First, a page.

It has been so annoying at White Hart Lane this past year or so, having to walk round walkways and under awnings and dodge fences and hoardings, losing all sense of direction. Millions of pounds were being poured into what appeared to be a hole in the ground. The new stadium will replace part of one end of the present one, which was built in 1898. It has been hard not to be unaware of what’s going on, continually asking ourselves, as we take our seats: did the earth move for you?

Now, at long last, you can see what will be there, when it emerges from the scaffolding in another year. Awesome, of course. And, har, har, it will hold more people than Arsenal’s new home by 1,000 (61,000, as opposed to the puny Emirates, with only 60,000). At each home game, I am thinking about the future, wondering how my treasures will fare: will they be happy there?

No, I don’t mean Harry Kane, Danny Rose and Kyle Walker – local as well as national treasures. Not many Prem teams these days can boast quite as many English persons in their ranks. I mean my treasures, stuff wot I have been collecting these past 50 years.

About ten years ago, I went to a shareholders’ meeting at White Hart Lane when the embryonic plans for the new stadium were being announced. I stood up when questions were called for and asked the chairman, Daniel Levy, about having a museum in the new stadium. I told him that Man United had made £1m the previous year from their museum. Surely Spurs should make room for one in the brave new mega-stadium – to show off our long and proud history, delight the fans and all those interested in football history and make a few bob.

He mumbled something – fluent enough, as he did go to Cambridge – but gave nothing away, like the PM caught at Prime Minister’s Questions with an unexpected question.

But now it is going to happen. The people who are designing the museum are coming from Manchester to look at my treasures. They asked for a list but I said, “No chance.” I must have 2,000 items of Spurs memorabilia. I could be dead by the time I finish listing them. They’ll have to see them, in the flesh, and then they’ll be free to take away whatever they might consider worth having in the new museum.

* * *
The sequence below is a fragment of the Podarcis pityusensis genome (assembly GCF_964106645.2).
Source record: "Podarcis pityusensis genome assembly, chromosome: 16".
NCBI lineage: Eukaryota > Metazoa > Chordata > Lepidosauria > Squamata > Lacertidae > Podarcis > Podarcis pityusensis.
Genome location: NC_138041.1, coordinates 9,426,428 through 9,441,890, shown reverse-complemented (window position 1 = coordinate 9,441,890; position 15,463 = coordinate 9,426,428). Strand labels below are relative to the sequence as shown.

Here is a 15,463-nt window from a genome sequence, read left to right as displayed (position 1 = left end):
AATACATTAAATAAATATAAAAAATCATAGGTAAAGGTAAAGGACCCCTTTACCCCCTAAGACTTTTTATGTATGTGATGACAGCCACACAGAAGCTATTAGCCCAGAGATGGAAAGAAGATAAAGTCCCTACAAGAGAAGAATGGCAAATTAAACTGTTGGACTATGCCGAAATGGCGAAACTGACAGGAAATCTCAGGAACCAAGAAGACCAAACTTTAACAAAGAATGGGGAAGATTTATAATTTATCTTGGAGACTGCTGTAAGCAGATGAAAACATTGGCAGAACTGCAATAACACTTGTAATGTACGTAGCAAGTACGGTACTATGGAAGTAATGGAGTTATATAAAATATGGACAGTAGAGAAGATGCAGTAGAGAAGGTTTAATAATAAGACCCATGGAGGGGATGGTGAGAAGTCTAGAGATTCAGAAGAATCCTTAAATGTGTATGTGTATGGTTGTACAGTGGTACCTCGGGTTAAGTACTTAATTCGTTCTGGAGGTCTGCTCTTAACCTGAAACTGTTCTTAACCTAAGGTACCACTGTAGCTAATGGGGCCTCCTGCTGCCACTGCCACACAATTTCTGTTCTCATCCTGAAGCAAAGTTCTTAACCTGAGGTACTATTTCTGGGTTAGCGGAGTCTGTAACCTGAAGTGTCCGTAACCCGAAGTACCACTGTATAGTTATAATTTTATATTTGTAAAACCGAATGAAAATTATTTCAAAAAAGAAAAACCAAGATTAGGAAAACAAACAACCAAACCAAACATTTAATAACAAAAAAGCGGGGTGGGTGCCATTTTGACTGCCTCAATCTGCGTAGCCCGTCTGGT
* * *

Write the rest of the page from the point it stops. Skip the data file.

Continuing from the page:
I’m awfully kind that way, partly because I have always looked on supporting Spurs as a form of charity. You don’t expect any reward. Nor could you expect a great deal of pleasure, these past few decades, and certainly not the other day at Liverpool when they were shite. But you do want to help them, poor things.

I have been downsizing since my wife died, and since we sold our Loweswater house, and I’m now clearing out some of my treasures. I’ve donated a very rare Wordsworth book to Dove Cottage, five letters from Beatrix Potter to the Armitt Library in Ambleside, and handwritten Beatles lyrics to the British Library. If Beckham and I don’t get a knighthood in the next honours list, I will be spitting.

My Spurs stuff includes programmes going back to 1910, plus recent stuff like the Opus book, that monster publication, about the size of a black cab. Limited editions cost £8,000 a copy in 2007. I got mine free, as I did the introduction and loaned them photographs. I will be glad to get rid of it. It’s blocking the light in my room.

Perhaps, depending on what they want, and they might take nothing, I will ask for a small pourboire in return. Two free tickets in the new stadium. For life. Or longer . . . 

Hunter Davies is a journalist, broadcaster and profilic author perhaps best known for writing about the Beatles. He is an ardent Tottenham fan and writes a regular column on football for the New Statesman.

This article first appeared in the 16 February 2017 issue of the New Statesman, The New Times